The fight over the terrorism insurance now shifts to the House, where Republicans are divided over whether the program should be changed to shift more of the financial risk to insurers.

The Terrorism Risk Insurance Act (TRIA) will expire at the end of the year unless Congress acts.

Renewal of the program is of particular importance for New York, where insurance costs skyrocketed for skyscrapers after 9/11, and other major cities with tourist attractions and stadiums that could be terrorist targets.

“I remember the dark days right after 9/11,” Schumer said. “The uncertainty that we faced in the immediate aftermath was that there would be no rebuilding.”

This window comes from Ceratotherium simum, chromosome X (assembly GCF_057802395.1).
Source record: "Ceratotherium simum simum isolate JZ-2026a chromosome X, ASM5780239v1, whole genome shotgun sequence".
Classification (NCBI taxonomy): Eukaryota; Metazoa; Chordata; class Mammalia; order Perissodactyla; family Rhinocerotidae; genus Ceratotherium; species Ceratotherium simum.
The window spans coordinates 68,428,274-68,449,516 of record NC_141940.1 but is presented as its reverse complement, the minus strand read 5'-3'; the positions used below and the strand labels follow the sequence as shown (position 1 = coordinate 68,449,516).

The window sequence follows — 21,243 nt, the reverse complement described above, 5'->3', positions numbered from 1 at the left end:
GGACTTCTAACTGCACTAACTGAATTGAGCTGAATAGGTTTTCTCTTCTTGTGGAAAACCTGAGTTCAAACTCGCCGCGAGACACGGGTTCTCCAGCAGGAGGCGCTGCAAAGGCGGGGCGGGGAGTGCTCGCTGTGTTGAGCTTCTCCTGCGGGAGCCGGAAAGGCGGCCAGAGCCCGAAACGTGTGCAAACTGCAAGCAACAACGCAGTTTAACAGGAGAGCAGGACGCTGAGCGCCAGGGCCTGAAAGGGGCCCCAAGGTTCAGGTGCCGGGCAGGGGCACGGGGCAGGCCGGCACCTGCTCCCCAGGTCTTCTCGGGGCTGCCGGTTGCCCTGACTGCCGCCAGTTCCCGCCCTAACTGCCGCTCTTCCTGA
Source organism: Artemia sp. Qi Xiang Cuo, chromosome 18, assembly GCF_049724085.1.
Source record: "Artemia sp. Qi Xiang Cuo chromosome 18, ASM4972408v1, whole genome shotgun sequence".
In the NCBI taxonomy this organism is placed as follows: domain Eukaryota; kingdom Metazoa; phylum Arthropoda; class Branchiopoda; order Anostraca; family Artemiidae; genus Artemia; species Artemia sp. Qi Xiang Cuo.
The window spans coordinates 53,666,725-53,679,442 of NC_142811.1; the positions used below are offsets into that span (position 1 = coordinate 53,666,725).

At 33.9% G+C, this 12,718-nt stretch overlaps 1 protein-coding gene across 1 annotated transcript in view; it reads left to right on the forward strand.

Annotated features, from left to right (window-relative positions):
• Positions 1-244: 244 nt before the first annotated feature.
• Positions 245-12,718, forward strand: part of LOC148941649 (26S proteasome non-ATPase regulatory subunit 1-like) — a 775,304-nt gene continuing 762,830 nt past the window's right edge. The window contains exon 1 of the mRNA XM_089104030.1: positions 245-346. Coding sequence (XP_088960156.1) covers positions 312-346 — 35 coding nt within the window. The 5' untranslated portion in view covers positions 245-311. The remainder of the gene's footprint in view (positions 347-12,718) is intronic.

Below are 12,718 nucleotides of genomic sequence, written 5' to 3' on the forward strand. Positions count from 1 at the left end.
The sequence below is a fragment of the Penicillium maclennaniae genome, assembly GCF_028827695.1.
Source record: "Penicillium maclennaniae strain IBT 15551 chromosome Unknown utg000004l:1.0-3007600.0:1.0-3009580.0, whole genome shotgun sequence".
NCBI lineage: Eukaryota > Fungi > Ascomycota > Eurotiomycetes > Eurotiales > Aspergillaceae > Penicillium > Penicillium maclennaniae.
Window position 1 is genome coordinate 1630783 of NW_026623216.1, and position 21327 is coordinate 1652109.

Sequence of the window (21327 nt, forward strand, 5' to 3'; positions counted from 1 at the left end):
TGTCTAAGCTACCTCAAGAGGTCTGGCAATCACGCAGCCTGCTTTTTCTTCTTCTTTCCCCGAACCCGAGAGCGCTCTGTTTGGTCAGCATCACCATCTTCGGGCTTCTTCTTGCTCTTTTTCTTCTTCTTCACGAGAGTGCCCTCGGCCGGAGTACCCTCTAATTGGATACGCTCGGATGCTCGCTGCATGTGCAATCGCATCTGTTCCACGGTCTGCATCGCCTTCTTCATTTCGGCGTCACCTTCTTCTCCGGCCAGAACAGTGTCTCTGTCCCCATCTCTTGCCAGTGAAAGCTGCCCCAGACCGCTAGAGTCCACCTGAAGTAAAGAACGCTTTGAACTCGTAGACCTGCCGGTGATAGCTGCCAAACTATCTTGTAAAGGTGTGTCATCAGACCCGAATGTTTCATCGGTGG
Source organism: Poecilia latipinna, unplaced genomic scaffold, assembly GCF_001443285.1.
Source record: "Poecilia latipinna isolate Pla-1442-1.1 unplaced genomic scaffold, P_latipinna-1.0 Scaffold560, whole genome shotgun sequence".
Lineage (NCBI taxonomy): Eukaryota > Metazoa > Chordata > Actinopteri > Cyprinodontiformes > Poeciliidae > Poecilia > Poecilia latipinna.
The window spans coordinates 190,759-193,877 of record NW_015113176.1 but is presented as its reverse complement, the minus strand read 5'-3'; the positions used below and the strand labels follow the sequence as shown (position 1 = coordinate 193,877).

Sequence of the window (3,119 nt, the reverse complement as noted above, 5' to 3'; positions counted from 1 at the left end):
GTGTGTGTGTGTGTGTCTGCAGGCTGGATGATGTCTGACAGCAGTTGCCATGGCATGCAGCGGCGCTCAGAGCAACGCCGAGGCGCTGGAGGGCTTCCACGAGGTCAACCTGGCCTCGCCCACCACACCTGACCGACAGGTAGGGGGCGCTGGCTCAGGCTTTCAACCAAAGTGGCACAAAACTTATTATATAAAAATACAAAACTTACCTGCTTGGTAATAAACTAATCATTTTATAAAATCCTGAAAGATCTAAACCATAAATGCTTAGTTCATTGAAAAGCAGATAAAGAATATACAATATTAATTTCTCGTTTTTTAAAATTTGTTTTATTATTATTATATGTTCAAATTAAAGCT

Supporters of the program say it provides certainty for cities to invest and build in high-risk projects, and argue the market for insurance would freeze up without it because terrorist threats are so difficult predict.

Critics question those claims and say the private market should be able to handle insuring against terrorism threats without government support.

In the House, Republicans are struggling to rally support around a five-year extension of the program passed by the House Financial Services Committee in June. That bill advanced on a partisan vote, and Democrats criticized several changes House Republicans wanted to make to the program.